Morrissey, Marr and Mullingar

Mor­ris­sey, Marr and Mullingar, as pub­lished in the West­meath Topic today, Wednes­day August 13

One of the most influ­en­tial bands in the his­tory of rock music, The Smiths, were, it seems inspired by none other than Joe Dolan.

Ahead of his con­cert at Lea­pord­stown Race­course last week, for­mer Smiths gui­tarist now solo star Johnny Marr con­firmed that the inspi­ra­tion for one of the bands finest songs, “Please, Please, Please, Let Me Get What I Want”, came from Joe’s first sin­gle “The Answer to Everything”.

He’s the sec­ond Smiths mem­ber to declare Joe as an inspi­ra­tion. Since the early 2000’s Smiths vocal­ist Mor­ris­sey has been enter­ing the stage to the strains of Joe’s “Good Look­ing Woman”.

Speak­ing back­stage to the Topic and to Johnny and Michael Cronin from the band Cronin, Marr, who was born John Maher to Irish emi­grants from Athy, Co. Kil­dare, revealed that his mother’s favourite, most cher­ished record was a 7 inch copy of Joe’s debut sin­gle “The Answer to Every­thing”. Released in 1964 the sin­gle pro­pelled the late Joe Dolan to star­dom and was a hit on both sides of the Irish sea. It was played so often in the Marr house­hold in Man­ches­ter that it became ingrained on young Johnny’s mind.

Johnny Cronin (left) and Michael Cronin (right) from the bands Cronin and The Aftermath pose discuss Joe Dolan with fellow fan Johnny Marr at Leopardstown in August.

Johnny Cronin (left) and Michael Cronin (right) from the bands Cronin and The After­math pose dis­cuss Joe Dolan with fel­low fan Johnny Marr at Leop­ard­stown in August.

When he picked up the gui­tar as a young­ster it became one of the first songs he learned to play, using its chords to feel his way around the new instru­ment. Even though he later became more influ­enced by the rock, pop and funk of the 1970’s, he never left “The Answer to Every­thing” behind and he would revisit it as a mem­ber of The Smiths in 1984 when record­ing B-sides for the sin­gle “William, It Was Really Noth­ing”. As well as “Please, Please, Please, Let Me Get What I Want”, the other B-side recorded in those pro­lific ses­sions “How Soon Is Now?” would also go on to become one of The Smiths best-known songs.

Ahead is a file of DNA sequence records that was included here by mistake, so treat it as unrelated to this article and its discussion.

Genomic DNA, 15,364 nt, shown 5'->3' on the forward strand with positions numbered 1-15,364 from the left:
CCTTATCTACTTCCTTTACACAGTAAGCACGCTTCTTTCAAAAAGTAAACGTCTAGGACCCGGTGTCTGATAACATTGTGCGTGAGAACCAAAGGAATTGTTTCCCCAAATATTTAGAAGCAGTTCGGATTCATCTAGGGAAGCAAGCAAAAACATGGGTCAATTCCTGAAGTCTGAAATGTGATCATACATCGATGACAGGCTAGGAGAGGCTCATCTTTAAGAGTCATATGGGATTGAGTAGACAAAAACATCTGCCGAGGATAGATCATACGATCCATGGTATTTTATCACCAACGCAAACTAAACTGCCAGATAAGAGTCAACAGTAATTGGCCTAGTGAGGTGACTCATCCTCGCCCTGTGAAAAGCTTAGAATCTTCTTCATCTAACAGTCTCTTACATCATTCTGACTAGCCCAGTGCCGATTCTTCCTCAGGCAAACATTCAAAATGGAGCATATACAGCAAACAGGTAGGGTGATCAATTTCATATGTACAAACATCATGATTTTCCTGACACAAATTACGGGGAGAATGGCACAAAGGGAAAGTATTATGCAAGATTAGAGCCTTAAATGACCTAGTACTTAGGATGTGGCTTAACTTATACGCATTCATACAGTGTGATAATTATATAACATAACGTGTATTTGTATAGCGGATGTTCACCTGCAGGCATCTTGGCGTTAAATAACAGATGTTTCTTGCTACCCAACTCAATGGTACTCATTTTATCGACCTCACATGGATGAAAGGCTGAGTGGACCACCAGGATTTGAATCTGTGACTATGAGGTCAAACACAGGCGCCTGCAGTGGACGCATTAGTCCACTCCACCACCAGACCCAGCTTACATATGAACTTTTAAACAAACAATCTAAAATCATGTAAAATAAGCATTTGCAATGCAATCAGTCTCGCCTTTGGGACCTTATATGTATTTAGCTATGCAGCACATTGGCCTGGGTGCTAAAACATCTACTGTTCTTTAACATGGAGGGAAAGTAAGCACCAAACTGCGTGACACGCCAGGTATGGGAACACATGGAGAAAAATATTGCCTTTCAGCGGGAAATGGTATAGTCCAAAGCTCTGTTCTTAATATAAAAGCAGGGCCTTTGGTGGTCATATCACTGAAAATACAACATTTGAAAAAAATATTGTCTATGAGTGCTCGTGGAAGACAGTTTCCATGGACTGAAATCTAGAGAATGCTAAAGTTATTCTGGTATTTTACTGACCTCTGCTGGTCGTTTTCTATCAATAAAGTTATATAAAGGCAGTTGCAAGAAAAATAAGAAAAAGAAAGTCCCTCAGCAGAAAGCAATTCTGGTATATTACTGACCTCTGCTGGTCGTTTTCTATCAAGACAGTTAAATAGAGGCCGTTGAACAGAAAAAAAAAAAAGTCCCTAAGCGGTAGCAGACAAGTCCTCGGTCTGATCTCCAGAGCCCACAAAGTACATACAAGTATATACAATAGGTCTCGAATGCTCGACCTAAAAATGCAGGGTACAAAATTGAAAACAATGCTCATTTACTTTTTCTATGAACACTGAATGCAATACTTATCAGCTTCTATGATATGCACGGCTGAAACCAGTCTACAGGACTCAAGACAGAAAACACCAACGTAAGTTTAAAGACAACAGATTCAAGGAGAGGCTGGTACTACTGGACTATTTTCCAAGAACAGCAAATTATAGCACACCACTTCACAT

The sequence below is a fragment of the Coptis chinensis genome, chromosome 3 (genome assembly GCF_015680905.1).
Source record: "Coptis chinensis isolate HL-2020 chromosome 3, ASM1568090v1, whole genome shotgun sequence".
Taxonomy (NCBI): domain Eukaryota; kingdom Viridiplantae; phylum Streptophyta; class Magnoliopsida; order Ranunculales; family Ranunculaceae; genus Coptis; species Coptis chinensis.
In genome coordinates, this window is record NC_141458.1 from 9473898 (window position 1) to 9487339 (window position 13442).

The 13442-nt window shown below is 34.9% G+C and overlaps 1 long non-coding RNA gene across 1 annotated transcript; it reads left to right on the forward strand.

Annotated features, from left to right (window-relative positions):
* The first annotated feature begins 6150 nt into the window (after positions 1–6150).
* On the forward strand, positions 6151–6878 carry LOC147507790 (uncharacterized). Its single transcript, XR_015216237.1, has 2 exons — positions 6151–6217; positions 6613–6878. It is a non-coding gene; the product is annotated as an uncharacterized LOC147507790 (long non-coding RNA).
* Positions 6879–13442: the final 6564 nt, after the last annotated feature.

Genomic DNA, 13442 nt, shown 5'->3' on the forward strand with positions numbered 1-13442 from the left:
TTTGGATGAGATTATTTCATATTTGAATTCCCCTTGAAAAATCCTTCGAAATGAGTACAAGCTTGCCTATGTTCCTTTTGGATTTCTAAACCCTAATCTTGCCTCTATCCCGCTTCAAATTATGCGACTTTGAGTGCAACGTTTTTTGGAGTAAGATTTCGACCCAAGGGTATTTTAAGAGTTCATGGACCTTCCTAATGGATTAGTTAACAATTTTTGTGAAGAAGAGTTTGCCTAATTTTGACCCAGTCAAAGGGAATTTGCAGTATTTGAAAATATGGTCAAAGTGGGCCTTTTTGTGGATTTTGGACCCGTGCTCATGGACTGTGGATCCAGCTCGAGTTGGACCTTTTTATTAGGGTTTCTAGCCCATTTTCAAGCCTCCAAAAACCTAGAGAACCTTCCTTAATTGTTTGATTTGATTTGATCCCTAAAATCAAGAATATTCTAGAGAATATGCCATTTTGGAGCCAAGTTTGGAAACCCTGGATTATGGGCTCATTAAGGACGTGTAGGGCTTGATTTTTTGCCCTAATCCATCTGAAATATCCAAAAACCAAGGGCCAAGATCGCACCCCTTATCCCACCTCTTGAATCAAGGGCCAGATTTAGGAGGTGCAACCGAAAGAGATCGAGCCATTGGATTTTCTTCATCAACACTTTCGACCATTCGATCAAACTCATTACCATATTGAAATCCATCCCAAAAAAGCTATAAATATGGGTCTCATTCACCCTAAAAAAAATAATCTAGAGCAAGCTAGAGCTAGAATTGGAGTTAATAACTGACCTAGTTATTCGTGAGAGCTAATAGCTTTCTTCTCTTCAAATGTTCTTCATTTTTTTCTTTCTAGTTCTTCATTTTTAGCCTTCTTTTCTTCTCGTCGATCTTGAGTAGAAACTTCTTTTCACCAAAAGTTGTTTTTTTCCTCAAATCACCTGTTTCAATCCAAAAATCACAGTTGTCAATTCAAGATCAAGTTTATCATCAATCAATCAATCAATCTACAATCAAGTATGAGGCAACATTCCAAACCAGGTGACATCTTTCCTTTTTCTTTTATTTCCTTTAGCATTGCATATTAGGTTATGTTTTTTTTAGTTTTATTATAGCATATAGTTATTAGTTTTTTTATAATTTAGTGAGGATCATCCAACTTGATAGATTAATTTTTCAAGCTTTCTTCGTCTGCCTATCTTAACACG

Joe Dolan fans one and all - The Smiths

Joe Dolan fans one and all — The Smiths

Please, Please, Please, Let Me Get What I Want” would later fea­tured on the com­pi­la­tion albums “Hat­ful of Hol­low” and “Louder Than Bombs”. A short but sweet song at less than two min­utes its chords and melody are eerily sim­i­lar to Joe’s “Answer to Everything”.

The song has been cov­ered by sev­eral artists, includ­ing The Decem­berists, Franz Fer­di­nand, OK Go, Deftones, Rob Dick­in­son, Hootie & the Blow­fish, Muse, Third Eye Blind, The Dream Acad­emy, Josh Rouse, She & Him, and Clay­hill. It has fea­tured on dozens of movies, includ­ing Shane Mead­ows’ “This Is Eng­land”, “Pretty in Pink”, “Fer­ris Bueller’s Day Off”, “Starter for 10”, “Never Been Kissed” and “(500) Days of Sum­mer”. It also appeared on the Christ­mas spe­cial finale of the Ricky Ger­vais vehi­cle “Extras” and a ver­sion was per­formed in the Christ­mas 2011 ad cam­paign by British depart­ment store John Lewis.

Mor­ris­sey and Marr, whose writ­ing credit adorns it and every other Smiths song, both per­form the song as part of their respec­tive solo reper­toires, with the for­mer often break­ing down in tears dur­ing the man­dolin solo at the end. Marr, voted one of the worlds best gui­tarists, recently added it to his solo set.

For over a decade now, Mor­ris­sey has been show­ing a video mon­tage before he takes to the stage at are­nas, sta­di­ums and fes­ti­val sites around the world. Whilst sev­eral of the video clips in it have changed over the years, one video that remains in it is the final musi­cal one, which fea­tures Joe Dolan resplen­dent in a brown suit singing “Good Look­ing Woman” on an unnamed Euro­pean TV show from 1970. Mil­lions have seen the mon­tage, which also includes footage of Morrissey’s favourite music and dia­logue from his favourite films and TV shows.

Morrissey’s love for Irish singers has long been evi­dent and he has often spoke of his Irish roots and even alluded to them in song and in verse. He has cham­pi­oned bands such as Sack, Pony Club, Elevens and singer Damien Dempsey for many years, and his admi­ra­tion for Joe also came at a young age, largely thanks to his mother. A sec­ond cousin of Irish soc­cer cap­tain and all-time top scorer Rob­bie Keane, Mor­ris­sey was born Stephen Patrick Mor­ris­sey in Man­ches­ter in 1959 to Irish par­ents from Crumlin.

Despite only being active for five years (between 1982 — 1987), The Smiths are revered as one of the great­est, most influ­en­tial bands of all-time. The band con­sisted of vocal­ist Mor­ris­sey, Marr, bassist Andy Rourke and drum­mer Mike Joyce, all with Irish roots. Crit­ics have called them the most impor­tant alter­na­tive rock band to emerge from the British inde­pen­dent music scene of the 1980s and the NME named them as the “most influ­en­tial artist ever” in a 2002 poll, even top­ping the Beatles.

Based on the song­writ­ing part­ner­ship of Mor­ris­sey and Marr, the group only released four stu­dio albums, The Smiths (1984), Meat Is Mur­der (1985), The Queen Is Dead (1986) and Strange­ways, Here We Come (1987). Bands such as Oasis, James and The Stone Roses have all said they wouldn’t exist but for The Smiths.

Morrissey - has been coming on stage to Joe Dolan for years

Mor­ris­sey — has been com­ing on stage to Joe Dolan for years

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